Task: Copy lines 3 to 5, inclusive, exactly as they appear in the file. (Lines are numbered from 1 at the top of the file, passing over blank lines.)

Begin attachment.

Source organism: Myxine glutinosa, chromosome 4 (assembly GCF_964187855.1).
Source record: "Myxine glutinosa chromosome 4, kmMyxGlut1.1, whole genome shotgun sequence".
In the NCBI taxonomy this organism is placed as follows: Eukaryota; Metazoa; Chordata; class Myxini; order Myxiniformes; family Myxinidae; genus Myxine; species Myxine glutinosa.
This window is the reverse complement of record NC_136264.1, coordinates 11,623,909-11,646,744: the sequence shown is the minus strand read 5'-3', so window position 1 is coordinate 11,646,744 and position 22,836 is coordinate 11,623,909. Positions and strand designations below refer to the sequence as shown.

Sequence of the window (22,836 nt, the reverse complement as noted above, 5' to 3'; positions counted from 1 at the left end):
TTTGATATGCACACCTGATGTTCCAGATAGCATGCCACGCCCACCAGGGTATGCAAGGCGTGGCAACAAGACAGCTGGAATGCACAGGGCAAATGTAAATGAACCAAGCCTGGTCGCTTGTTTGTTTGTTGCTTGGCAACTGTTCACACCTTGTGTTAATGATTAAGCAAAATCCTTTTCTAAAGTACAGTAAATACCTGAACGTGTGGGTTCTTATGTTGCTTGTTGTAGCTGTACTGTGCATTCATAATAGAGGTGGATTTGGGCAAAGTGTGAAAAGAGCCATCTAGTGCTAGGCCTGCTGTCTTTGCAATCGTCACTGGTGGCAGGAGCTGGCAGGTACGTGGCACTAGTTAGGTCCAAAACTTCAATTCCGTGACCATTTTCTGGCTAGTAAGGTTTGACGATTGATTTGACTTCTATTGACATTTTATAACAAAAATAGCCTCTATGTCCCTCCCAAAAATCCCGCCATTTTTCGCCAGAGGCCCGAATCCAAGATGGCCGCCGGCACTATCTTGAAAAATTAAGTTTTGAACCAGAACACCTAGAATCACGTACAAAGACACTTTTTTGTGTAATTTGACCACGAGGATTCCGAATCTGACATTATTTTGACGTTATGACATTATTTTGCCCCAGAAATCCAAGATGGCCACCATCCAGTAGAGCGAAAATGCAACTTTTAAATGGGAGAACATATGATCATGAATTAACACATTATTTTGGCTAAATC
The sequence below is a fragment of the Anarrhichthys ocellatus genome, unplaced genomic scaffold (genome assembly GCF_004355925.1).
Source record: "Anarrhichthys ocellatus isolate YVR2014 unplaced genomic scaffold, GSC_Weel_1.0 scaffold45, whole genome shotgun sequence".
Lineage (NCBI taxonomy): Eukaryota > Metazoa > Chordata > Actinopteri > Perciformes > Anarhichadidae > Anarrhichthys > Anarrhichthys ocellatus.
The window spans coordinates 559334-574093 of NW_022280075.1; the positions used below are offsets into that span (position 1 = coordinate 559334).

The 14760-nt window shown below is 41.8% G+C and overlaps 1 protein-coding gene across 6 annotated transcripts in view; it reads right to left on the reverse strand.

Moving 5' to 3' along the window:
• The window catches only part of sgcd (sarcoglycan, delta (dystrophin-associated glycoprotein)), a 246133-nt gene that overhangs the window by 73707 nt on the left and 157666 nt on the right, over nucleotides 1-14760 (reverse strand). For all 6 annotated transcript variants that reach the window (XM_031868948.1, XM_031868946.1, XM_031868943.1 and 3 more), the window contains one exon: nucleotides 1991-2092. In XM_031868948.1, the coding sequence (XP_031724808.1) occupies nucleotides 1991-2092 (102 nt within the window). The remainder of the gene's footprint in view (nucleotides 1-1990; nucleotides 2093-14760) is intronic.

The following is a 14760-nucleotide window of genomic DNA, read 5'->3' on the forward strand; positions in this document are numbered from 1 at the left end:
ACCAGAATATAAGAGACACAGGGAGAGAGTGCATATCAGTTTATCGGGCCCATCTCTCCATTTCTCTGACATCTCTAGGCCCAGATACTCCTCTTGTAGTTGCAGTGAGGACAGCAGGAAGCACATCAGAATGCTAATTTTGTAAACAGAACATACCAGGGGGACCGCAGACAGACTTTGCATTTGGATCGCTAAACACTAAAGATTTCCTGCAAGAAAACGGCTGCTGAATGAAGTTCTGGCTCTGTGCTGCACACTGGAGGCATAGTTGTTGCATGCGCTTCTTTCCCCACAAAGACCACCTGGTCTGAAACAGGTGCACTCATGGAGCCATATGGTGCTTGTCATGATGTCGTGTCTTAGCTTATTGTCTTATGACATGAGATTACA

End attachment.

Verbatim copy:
In the NCBI taxonomy this organism is placed as follows: Eukaryota; Metazoa; Chordata; class Myxini; order Myxiniformes; family Myxinidae; genus Myxine; species Myxine glutinosa.
This window is the reverse complement of record NC_136264.1, coordinates 11,623,909-11,646,744: the sequence shown is the minus strand read 5'-3', so window position 1 is coordinate 11,646,744 and position 22,836 is coordinate 11,623,909. Positions and strand designations below refer to the sequence as shown.

Sequence of the window (22,836 nt, the reverse complement as noted above, 5' to 3'; positions counted from 1 at the left end):